In the following, we apply the method described previously to the study of the variables most strongly related to suicidal behaviour. This variable indicates whether the subject has ever attempted suicide. There are 3213 positive and 1983 negative examples; the rest are undefined. We have trained an hexagonal SOM with cells using the SOM Toolbox for Matlab [16]. A sequential training has been applied, with a linearly decreasing learning factor that achieves convergence after running through the data for 4 times. A Gaussian neighbourhood function has been used to train the SOM. The map is initialized in a deterministic way, setting the unit values to the eigenvectors of the covariance matrix of the data, that is, to the principal components. All the auxiliary variables in the dataset, that is, the ones referring to suicidal behaviour, such as SSI, RRRS, and SIS variables—see Section 2.1—are masked when finding the BMU, although their value is updated according to (1). Missing values are ignored in both the computation of the distances and the application of the update rule.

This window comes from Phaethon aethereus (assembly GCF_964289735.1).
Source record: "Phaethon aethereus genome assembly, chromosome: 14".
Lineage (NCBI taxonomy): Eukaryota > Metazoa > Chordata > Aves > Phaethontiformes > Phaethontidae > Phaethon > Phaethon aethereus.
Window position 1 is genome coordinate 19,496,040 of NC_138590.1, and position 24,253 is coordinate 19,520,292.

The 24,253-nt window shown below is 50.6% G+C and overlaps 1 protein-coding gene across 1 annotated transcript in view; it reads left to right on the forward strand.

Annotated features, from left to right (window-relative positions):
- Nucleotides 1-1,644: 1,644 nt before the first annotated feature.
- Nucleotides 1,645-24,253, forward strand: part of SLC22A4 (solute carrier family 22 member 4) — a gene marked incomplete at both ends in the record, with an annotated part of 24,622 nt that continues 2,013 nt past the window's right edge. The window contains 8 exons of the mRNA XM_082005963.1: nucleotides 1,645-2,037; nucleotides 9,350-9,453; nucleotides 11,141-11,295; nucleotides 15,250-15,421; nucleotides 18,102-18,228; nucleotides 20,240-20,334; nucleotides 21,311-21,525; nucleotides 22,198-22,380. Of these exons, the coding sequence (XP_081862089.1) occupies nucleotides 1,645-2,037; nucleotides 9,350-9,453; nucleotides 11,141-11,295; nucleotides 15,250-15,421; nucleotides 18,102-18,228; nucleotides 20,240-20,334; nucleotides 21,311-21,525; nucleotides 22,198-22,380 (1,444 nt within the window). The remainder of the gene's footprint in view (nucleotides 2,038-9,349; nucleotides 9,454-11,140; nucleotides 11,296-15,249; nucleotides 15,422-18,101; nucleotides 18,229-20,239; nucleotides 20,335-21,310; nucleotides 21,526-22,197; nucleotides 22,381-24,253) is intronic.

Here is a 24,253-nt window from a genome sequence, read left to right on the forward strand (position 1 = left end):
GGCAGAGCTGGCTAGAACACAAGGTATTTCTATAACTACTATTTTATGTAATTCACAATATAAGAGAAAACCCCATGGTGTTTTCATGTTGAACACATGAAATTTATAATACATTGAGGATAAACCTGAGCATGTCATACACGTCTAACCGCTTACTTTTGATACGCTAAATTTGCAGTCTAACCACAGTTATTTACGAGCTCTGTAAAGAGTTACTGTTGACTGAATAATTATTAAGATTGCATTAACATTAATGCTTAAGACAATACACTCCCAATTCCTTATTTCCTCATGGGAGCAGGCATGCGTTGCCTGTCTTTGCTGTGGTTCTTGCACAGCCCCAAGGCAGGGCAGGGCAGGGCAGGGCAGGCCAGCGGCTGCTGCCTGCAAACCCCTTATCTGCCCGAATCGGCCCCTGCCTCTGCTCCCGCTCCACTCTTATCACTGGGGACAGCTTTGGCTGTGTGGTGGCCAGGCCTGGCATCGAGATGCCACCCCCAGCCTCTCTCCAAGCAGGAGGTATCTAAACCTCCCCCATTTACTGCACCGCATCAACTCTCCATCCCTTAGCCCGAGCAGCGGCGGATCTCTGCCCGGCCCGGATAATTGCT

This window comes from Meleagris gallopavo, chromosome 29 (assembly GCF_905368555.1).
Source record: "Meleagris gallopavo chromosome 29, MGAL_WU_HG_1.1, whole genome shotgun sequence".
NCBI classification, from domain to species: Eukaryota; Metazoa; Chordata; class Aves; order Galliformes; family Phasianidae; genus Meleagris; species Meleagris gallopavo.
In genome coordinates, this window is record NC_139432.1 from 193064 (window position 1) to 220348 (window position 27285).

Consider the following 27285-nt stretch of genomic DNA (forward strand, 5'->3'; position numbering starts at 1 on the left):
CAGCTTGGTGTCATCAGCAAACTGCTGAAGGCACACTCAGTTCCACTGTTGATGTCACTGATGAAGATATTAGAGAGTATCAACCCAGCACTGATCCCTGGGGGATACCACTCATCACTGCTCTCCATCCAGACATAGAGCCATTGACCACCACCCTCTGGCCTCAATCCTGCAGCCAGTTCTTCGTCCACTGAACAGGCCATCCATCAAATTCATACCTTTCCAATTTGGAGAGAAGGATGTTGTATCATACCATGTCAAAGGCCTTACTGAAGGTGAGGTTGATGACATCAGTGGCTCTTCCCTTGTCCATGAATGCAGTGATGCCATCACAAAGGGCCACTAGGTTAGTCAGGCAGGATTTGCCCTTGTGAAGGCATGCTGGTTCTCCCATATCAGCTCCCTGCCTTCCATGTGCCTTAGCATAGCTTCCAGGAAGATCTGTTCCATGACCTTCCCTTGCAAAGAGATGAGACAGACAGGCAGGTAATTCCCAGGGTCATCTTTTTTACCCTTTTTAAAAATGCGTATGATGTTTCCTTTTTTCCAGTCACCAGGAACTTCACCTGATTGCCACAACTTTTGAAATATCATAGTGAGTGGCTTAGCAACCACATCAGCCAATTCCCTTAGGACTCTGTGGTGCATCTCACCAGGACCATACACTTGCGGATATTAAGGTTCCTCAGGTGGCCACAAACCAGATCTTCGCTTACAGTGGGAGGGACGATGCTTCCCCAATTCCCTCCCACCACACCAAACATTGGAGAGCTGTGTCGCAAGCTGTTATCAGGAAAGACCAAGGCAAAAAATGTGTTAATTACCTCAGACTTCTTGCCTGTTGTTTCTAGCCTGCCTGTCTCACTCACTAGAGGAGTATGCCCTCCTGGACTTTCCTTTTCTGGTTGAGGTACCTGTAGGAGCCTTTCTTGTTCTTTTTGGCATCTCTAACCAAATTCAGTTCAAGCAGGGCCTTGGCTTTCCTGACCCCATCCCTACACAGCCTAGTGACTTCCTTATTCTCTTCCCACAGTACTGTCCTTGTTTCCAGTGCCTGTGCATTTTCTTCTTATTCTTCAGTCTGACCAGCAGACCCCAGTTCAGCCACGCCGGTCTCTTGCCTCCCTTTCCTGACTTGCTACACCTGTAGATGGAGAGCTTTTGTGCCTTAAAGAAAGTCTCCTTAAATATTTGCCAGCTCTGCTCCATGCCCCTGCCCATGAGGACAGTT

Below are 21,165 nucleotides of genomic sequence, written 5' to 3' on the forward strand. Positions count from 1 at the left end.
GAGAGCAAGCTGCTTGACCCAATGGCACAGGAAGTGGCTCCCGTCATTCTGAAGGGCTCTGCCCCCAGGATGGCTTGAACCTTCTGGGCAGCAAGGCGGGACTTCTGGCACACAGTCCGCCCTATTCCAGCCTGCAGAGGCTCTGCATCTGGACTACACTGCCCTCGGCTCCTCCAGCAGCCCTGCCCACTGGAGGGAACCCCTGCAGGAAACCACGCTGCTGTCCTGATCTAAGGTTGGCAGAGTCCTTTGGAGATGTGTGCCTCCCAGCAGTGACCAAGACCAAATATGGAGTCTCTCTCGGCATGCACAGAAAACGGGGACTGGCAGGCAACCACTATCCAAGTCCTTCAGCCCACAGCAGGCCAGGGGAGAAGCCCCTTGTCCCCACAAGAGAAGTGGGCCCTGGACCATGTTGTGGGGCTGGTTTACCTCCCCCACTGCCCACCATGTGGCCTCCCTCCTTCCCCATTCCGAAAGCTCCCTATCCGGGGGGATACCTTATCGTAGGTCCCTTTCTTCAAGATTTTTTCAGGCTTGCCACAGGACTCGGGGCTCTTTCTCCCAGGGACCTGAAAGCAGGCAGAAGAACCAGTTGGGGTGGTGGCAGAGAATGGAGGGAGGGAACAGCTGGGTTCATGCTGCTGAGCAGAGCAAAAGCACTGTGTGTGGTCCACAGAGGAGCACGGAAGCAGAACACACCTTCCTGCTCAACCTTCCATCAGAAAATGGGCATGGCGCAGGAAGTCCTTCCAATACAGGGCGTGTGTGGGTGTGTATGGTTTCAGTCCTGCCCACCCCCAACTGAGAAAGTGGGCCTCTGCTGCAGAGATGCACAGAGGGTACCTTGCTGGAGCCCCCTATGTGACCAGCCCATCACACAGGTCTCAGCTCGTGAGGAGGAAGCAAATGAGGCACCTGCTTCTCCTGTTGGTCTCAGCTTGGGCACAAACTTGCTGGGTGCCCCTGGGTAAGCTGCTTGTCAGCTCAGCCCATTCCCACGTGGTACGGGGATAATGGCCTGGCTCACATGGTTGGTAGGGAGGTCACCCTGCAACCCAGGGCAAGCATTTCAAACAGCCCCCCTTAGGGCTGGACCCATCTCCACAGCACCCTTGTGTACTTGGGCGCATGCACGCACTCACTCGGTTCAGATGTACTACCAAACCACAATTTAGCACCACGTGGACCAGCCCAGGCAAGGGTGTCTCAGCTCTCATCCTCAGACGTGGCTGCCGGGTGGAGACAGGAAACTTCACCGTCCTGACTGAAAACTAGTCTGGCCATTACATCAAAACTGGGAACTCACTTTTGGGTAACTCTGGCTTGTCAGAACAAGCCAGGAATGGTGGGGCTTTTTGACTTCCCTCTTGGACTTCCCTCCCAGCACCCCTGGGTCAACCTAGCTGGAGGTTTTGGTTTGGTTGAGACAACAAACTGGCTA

Once the map has been trained, we plot in Figure 1 the value of the * suicidal behavior* variable. In the figure, the most outstanding peaks or * hot spots* are highlighted in decreasing order of relevance. The criterion followed to choose these spots is descriptive rather than rigorous. This way, we stress the potential of this tool for building an interactive tool to assist the medical practice, in which the human intuition about the shape of the map is more important than a mathematical criterion for the detection of peaks. In particular, peaks 1, 2, and 3 have been chosen as the vertices of the -shaped wide spot in the map; then, the 4th peak is chosen as the most outstanding isolated spot.